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Single-Case Designs for Educational Research,9780205340231
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Single-Case Designs for Educational Research

by
Edition:
1st
ISBN13:

9780205340231

ISBN10:
0205340237
Format:
Hardcover
Pub. Date:
11/4/2004
Publisher(s):
Pearson
List Price: $88.00

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Summary

This much anticipated new text offers the most up-to-date and in-depth treatment available of the single-case design process. ";...;it has short chapters, technical terms are defined and discussed flawlessly, the examples tend to be brief and illustrative, and the narrative is not cluttered with many references."; ";The framework used in the "Experimental Questions" chapter (i.e. demonstration, comparitive, parametric, and component) is incredibly effective in shaping the types of research questions that are asked. This chapter will be a contribution, and students will appreciate it."; ~Mark Wolery, Vanderbilt University ";The inclusion of information about the premise of experimentation and strategic issues are a unique feature of this text and will likely make it a preferred choice over other single case design texts currently available."; ~Leasha M. Reese, University of West Florida ";An absolute pleasure to read. This is a well-written and thoughtfully organized text that I would certainly consider adopting...; It covers all the basic information in an easy-to-read style with real-life examples from the classroom."; ~Teresa Taber Doughty, Purdue University

Table of Contents

Preface ix
PART I Background
1(26)
Conducting Experiments
2(10)
What Is an Experiment?
2(5)
Experimental Progress
7(2)
Assumptions of Researchers
9(2)
Conclusion
11(1)
History of Single-Case Designs
12(15)
Historical Antecedents to Single-Case Designs
15(4)
Emergence of Behavior Analysis
19(5)
Linking Educational Research and Behavior Analysis
24(1)
Conclusion
25(2)
PART II Strategic Issues
27(50)
Functional Relations
28(20)
Independent and Dependent Variables
28(3)
Extraneous Variables
31(4)
Baselines
35(6)
Uncontrolled Baselines
38(1)
Controlled Baselines
39(2)
Demonstrating Functional Relations
41(6)
Conclusion
47(1)
Direct and Systematic Replication
48(15)
Direct Replication
50(3)
Systematic Replication
53(7)
Intraexperiment Replication
54(4)
Interexperiment Replication
58(2)
Additional Participant Populations
60(1)
Failures to Replicate
60(2)
Conclusion
62(1)
Experimental Questions
63(14)
Demonstrative Analysis
65(3)
Comparative Analysis
68(2)
Parametric Analysis
70(2)
Component Analysis
72(3)
Conclusion
75(2)
PART III Measurement
77(46)
Quantifying Behavior
78(16)
Benefits of Counting Behavior
79(3)
Dimensional Quantities of Behavior
82(9)
Frequency (Rate)
83(2)
Duration
85(1)
Latency
86(1)
Interresponse Time
87(3)
Celeration
90(1)
Choosing Dimensional Quantities
91(3)
Recording Systems
94(18)
Developing and Using a Recording System
95(15)
Observational Codes
95(1)
Measurement Techniques
96(10)
Recording Medium
106(1)
Sampling Settings
106(2)
Training Observers
108(1)
Recording Independent Variables
109(1)
Conclusion
110(2)
Interobserver Agreement
112(11)
Why Collect Interobserver Agreement?
112(2)
Different Formulas for Calculating Interobserver Agreement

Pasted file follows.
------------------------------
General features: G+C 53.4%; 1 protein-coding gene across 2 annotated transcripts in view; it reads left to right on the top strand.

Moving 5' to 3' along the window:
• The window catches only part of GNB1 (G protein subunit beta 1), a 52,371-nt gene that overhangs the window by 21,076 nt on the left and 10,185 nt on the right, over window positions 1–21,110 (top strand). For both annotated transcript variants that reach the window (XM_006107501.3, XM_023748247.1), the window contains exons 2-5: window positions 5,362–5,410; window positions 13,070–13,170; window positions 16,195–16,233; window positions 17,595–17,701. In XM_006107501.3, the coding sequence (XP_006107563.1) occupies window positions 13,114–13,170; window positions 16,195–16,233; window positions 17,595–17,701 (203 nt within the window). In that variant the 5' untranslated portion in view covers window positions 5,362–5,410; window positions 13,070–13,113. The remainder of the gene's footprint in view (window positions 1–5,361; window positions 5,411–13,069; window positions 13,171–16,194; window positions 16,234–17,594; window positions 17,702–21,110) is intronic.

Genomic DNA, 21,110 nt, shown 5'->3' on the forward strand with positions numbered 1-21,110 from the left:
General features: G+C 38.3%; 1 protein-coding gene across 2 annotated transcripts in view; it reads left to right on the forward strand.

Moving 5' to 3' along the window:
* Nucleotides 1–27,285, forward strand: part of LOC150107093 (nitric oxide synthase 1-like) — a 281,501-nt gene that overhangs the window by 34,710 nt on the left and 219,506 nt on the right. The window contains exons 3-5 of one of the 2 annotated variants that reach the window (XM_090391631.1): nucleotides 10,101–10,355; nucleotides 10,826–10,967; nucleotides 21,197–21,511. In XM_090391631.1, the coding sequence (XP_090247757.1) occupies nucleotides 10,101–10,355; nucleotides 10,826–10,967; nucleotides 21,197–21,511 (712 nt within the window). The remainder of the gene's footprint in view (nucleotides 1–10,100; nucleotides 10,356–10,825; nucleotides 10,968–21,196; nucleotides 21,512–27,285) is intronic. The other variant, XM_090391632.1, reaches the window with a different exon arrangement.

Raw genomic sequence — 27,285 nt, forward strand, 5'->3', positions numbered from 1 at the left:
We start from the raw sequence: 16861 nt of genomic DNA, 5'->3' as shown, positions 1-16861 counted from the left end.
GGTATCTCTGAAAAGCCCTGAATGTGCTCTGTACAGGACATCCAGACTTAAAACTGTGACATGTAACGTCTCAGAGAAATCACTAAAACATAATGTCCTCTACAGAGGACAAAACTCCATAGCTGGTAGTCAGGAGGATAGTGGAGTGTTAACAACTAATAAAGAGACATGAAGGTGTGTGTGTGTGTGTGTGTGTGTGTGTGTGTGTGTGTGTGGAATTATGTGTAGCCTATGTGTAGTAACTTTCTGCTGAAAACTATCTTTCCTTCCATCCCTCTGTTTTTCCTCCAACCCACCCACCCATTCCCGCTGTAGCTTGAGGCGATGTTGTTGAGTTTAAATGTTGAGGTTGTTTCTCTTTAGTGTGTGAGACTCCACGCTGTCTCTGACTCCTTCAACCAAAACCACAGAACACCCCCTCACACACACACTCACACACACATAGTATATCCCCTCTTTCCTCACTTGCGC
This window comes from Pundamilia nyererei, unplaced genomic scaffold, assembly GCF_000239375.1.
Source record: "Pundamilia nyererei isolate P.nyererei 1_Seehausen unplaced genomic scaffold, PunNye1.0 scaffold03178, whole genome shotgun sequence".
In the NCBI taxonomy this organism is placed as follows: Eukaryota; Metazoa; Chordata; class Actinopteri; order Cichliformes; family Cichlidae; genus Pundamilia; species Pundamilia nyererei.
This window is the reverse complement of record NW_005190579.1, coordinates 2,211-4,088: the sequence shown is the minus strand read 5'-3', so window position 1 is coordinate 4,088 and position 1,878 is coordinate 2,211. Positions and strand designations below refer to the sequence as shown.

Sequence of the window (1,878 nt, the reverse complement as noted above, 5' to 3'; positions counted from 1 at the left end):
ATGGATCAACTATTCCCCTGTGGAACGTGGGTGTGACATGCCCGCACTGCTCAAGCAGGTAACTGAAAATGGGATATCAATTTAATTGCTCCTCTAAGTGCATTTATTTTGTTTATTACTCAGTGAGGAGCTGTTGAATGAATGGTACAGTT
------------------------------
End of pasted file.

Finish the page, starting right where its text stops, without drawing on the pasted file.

114(5)
Total Agreement
115(1)
Interval Agreement
116(1)
Occurrence/Nonoccurrence Agreement
117(1)
Additional Interobserver Agreement Approaches
118(1)
Levels and Frequencies of Interobserver Agreement
119(2)
Acceptable Interobserver Agreement Outcomes
119(1)
Percentage of Observations
120(1)
Interactions between Levels and Frequencies of Interobserver Agreement
120(1)
Conclusion
121(2)
PART IV Design Tactics
123(66)
A-B-A-B Designs
124(12)
A-B-A-B Designs
125(4)
Reversibility of Behavior
128(1)
B-A-B Designs
129(3)
A-B-C and Associated Designs
132(3)
Strengths and Limitations
135(1)
Multielement Designs
136(14)
Multielement Designs
136(4)
Tactical Issues and Multielement Designs
140(9)
Baseline versus Independent Variables
140(2)
Interactions among Conditions
142(5)
Alternating Treatments Design
147(2)
Strengths and Limitations
149(1)
Multiple Baseline Designs
150(13)
Basic Multiple Baseline Designs
152(3)
Multiple Baseline Design Variants
155(6)
Multiprobe Multiple Baseline Designs
155(2)
Nonconcurrent Multiple Baseline Designs
157(4)
Strengths and Limitations
161(2)
Repeated Acquisition Designs
163(6)
Repeated Acquisition Designs
163(3)
Methodological Issues
166(1)
Task Comparability
166(1)
Condition Sequence
167(1)
Number of Conditions
167(1)
Strengths and Limitations
167(2)
Brief Experimental Designs
169(9)
Brief Experimental Designs
169(6)
A-B-A-B Variants
170(2)
Multielement Variants
172(3)
Strengths and Limitations
175(3)
Combined Designs
178(11)
Combined Designs
178(10)
Strengths and Limitations
188(1)
PART V Analyzing Data
189(45)
Visual Data Analysis
191(27)
Elements of a Graph
193(3)
Visual Inspection of Graphs
196(10)
Within-Phase Patterns
197(6)
Between-Phase Patterns
203(2)
An Example
205(1)
Using Graphs to Analyze Data
206(8)
Training People to Visually Analyze Data
214(3)
Conclusion
217(1)
Social Validity
218(16)
Social Validity
219(2)
Approaches to Social Validity
221(10)
Subjective Evaluation
221(5)
Normative Comparison
226(2)
Sustainability
228(3)
Trends in the Use of Social Validity
231(2)
Conclusion
233(1)
References 234(11)
Index 245


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